Steak Au Poivre is beef tenderloin steaks coated in coarsely ground peppercorns and served with a luscious and creamy cognac sauce.
With Valentine’s Day just a few weeks away, it’s time to start planning a very special dinner for your loved one. Steak au Poivre is a fantastic option for the main course – especially for steak lovers!
What is Steak au Poivre?
Steak Au Poivre is pronounced ‘stek oh -pwav-ruh’ – and it means ‘steak with peppercorns’ in French.
According to Saveur.com: “…Steak Au Poivre originated in the 19th century in the bistros of Normandy, where noted figures took their female companions for late suppers, and where pepper’s purported aphrodisiac properties may have proved most useful”.
Whether those properties hold true or not – this meal is decadent, delicious, and a truly special meal.
How do you prepare Steak au Poivre?
This recipe really calls for the highest quality tenderloin steaks you can find. We bought Certified Angus Beef tenderloin steaks at $22.00 per pound – and we don’t mention that to brag; only to emphasize that this is a special meal worth buying a quality cut of beef. (We promise – the end result will be the reward of a steak so tender, it almost melts in your mouth!)
We ground both black and pink whole peppercorns with a mortar and pestle (you can use all black peppercorns if you prefer) – intentionally keeping the texture of the crushed peppercorns very coarse.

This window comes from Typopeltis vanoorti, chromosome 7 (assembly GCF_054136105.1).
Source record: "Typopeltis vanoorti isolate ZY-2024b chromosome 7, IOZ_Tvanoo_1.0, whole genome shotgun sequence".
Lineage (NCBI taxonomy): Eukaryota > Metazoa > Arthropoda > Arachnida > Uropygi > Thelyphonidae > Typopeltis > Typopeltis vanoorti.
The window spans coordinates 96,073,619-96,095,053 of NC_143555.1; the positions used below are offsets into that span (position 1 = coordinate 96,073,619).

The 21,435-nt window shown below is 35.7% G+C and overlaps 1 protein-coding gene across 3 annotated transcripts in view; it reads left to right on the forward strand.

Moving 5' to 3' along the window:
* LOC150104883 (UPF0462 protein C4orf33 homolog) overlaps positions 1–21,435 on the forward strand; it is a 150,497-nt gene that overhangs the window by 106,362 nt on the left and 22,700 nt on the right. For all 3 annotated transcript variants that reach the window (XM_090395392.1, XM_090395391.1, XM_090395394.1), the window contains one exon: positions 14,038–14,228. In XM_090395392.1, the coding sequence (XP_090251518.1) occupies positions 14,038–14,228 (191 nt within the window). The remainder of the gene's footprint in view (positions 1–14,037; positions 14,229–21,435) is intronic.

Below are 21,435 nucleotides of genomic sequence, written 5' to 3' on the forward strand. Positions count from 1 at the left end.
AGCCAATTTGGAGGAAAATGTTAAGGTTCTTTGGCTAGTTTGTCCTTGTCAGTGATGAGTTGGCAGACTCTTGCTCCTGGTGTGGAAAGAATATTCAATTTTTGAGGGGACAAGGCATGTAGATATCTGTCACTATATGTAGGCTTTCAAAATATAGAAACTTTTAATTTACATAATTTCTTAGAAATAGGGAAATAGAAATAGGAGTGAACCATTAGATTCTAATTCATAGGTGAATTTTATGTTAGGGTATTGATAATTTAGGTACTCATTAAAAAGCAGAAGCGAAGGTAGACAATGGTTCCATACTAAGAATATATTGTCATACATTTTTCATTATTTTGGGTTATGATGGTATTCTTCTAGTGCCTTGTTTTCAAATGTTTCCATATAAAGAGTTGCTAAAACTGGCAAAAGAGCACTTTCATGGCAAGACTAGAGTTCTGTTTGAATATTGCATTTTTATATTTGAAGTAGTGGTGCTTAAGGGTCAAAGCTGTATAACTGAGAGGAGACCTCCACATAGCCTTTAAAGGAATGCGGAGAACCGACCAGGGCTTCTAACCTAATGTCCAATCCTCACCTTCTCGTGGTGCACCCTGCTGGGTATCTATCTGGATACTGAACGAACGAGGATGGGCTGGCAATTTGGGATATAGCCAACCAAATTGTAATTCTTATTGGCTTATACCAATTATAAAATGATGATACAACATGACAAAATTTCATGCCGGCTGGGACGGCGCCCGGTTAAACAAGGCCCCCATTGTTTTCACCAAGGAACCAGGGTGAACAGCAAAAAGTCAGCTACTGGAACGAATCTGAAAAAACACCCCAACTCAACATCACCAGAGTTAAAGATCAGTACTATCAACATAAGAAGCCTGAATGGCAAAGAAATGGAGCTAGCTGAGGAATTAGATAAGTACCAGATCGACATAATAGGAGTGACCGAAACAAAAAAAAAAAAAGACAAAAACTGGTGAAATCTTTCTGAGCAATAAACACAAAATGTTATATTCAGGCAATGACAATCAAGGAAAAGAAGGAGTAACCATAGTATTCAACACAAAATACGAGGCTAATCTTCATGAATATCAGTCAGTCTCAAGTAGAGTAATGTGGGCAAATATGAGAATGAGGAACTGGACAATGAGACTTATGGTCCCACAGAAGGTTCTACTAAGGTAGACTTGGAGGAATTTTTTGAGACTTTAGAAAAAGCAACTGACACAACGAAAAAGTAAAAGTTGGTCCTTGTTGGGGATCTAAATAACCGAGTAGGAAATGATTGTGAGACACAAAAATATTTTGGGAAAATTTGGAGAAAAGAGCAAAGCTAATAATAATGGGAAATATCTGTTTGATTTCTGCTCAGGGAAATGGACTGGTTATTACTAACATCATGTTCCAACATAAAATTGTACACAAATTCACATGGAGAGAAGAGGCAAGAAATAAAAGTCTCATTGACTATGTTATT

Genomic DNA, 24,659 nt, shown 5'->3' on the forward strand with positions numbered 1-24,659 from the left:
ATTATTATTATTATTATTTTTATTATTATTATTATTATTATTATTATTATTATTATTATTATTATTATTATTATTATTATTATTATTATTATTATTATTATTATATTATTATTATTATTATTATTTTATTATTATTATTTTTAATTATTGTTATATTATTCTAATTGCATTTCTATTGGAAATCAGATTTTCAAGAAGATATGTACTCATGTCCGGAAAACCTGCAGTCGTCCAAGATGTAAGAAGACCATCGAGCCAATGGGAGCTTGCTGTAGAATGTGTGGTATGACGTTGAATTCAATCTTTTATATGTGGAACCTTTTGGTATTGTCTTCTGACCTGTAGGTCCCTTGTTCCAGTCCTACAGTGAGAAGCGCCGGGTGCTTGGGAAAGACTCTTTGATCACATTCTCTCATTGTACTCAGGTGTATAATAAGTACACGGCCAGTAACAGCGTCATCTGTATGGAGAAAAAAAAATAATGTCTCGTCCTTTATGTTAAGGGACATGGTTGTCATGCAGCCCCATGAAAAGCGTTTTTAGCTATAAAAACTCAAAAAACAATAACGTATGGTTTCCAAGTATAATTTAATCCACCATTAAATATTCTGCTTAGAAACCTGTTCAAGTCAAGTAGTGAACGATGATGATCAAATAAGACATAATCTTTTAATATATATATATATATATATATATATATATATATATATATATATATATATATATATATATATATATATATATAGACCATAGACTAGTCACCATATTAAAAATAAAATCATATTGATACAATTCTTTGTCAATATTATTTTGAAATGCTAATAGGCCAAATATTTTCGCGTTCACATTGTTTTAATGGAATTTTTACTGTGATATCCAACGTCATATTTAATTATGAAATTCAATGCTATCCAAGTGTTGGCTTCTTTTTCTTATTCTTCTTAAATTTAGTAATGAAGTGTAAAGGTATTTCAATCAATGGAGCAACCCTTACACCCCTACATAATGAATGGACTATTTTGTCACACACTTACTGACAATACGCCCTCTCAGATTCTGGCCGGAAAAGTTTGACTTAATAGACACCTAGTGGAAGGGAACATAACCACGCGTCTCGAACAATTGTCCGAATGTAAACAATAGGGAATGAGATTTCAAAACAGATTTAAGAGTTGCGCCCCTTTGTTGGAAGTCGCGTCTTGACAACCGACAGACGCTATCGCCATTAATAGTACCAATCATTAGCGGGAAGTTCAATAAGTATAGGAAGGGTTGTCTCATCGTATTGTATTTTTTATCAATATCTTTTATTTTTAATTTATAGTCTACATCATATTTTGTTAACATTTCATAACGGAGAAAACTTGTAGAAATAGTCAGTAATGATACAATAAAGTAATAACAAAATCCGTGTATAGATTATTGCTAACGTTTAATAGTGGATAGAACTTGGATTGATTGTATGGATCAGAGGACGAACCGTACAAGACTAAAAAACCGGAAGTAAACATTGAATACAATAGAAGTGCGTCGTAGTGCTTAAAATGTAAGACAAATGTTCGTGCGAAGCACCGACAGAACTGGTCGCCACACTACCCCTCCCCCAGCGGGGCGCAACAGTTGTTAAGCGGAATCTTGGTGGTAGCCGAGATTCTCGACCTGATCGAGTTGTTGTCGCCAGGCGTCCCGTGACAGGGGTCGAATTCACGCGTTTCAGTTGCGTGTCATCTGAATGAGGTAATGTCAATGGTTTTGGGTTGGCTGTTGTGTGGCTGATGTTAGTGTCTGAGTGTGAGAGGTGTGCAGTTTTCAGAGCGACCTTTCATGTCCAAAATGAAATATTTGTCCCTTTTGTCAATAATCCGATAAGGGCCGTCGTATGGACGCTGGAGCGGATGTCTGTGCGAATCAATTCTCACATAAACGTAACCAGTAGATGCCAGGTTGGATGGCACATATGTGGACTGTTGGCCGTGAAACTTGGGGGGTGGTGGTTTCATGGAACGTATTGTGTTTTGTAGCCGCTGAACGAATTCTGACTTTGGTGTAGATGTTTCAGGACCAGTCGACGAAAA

Press the peppercorns into the beef, then sear each side of the steaks in butter in a super-hot, cast iron skillet – creating a nice crust on the outside while your steak cooks to your preferred level of doneness. (Follow the steps here to easily tell when your steak is cooked though.) Remove the steaks to a warmed plate to rest.
In the same skillet, make the sauce. Start by melting some more butter – then saute finely-chopped shallots for about a minute. (*Note: Although many Steak au Poivre recipes include them, the addition of shallots is not traditional for this dish. We thought the shallots added a nice complexity of flavors in the finished sauce, so we include them.)
One by one, add cognac, beef stock and cream to the skillet to create a luscious, thick and flavorful cream sauce. Nestle the cooked steaks back into the pan and spoon the sauce over the top before serving.
What do I serve with Steak Au Poivre?
Since the steak is the star of the meal – keep the sides simple. We like green beans or asparagus with our steak, and mashed potatoes or cauliflower puree as well. Our Crème Brûlée for Two would be a great dessert to complete this special meal. Enjoy!
You may also like:
- Perfect Pan Seared Steak
- Asian Pepper Steak Bites
- Steak Butter
- Steak Bomb Sandwich
- Everyday Steak Tips
2 8-ounce tenderloin steaks (about 1 ½” – 2” thick)
1 teaspoon kosher salt
1 tablespoon black whole peppercorns
2 teaspoons pink whole peppercorns, or additional black peppercorns if you can’t find pink
3 tablespoons butter, divided
¼ cup finely minced shallots (1 ½ ounces or one medium shallot)
¼ cup plus 1 teaspoon of good quality cognac
1 cup beef broth or stock
1 cup heavy cream
Salt as needed to taste (we used an additional ½ teaspoon)
Remove the two steaks from refrigeration, pat dry with paper towels and set on a rack over a plate.